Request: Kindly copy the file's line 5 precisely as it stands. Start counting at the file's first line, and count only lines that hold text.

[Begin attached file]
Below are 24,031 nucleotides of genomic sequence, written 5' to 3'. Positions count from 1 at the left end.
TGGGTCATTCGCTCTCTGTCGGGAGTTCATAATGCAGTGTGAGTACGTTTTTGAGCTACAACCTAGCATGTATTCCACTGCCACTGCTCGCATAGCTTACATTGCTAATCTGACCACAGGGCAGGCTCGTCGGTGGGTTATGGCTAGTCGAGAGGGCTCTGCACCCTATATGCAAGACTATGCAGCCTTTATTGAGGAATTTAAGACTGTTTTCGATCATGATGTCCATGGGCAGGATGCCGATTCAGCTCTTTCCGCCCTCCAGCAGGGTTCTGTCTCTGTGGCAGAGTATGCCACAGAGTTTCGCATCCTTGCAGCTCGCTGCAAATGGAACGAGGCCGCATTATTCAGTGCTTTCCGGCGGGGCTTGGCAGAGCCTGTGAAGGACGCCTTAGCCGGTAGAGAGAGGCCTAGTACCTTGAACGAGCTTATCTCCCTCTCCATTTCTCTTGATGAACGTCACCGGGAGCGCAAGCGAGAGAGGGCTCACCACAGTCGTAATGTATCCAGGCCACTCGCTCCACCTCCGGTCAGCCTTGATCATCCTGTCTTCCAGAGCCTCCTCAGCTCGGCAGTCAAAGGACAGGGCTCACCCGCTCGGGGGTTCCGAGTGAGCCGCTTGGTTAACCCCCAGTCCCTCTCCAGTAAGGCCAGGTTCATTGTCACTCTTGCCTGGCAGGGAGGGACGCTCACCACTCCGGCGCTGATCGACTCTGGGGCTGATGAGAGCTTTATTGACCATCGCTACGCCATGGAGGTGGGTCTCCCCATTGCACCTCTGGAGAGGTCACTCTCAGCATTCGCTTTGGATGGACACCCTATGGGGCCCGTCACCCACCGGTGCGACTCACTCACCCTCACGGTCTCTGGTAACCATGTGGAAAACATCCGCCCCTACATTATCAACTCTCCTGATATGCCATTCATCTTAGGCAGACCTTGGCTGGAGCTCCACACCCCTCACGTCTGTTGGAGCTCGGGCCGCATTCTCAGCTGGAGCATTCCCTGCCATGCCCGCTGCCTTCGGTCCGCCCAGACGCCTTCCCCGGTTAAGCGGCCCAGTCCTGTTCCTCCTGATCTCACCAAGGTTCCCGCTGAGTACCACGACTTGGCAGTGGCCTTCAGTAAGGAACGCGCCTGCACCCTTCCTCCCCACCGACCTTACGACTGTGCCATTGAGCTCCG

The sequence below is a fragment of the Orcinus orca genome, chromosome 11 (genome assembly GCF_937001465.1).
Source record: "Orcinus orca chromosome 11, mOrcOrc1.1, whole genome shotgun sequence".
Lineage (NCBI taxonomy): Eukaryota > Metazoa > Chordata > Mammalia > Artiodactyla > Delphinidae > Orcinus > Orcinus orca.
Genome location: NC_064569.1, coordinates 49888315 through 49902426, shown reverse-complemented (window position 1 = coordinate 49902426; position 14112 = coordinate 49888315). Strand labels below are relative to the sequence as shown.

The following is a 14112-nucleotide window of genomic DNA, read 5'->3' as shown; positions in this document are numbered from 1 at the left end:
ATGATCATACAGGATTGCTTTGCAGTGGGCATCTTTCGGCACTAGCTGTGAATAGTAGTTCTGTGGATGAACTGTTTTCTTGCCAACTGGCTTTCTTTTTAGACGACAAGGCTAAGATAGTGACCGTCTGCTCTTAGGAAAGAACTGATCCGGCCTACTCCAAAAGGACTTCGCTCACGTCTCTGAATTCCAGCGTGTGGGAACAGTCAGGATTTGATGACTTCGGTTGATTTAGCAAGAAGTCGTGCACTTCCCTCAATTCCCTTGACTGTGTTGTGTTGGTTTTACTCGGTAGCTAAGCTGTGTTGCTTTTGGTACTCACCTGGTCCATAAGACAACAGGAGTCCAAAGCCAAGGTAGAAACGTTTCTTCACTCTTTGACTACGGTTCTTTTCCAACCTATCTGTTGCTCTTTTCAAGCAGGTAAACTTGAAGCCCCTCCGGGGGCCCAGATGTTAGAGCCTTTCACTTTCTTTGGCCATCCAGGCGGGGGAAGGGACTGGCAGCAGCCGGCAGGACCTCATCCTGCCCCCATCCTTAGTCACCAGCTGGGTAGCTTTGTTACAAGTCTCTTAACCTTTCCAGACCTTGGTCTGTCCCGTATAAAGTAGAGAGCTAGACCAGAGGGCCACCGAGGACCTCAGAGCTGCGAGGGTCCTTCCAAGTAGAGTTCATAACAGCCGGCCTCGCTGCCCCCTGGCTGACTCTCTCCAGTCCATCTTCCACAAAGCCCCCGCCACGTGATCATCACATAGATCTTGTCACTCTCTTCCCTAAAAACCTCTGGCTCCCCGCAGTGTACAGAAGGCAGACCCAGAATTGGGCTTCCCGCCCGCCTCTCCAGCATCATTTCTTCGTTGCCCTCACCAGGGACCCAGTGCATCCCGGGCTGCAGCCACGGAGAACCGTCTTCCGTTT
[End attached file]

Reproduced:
Lineage (NCBI taxonomy): Eukaryota > Metazoa > Chordata > Mammalia > Artiodactyla > Delphinidae > Orcinus > Orcinus orca.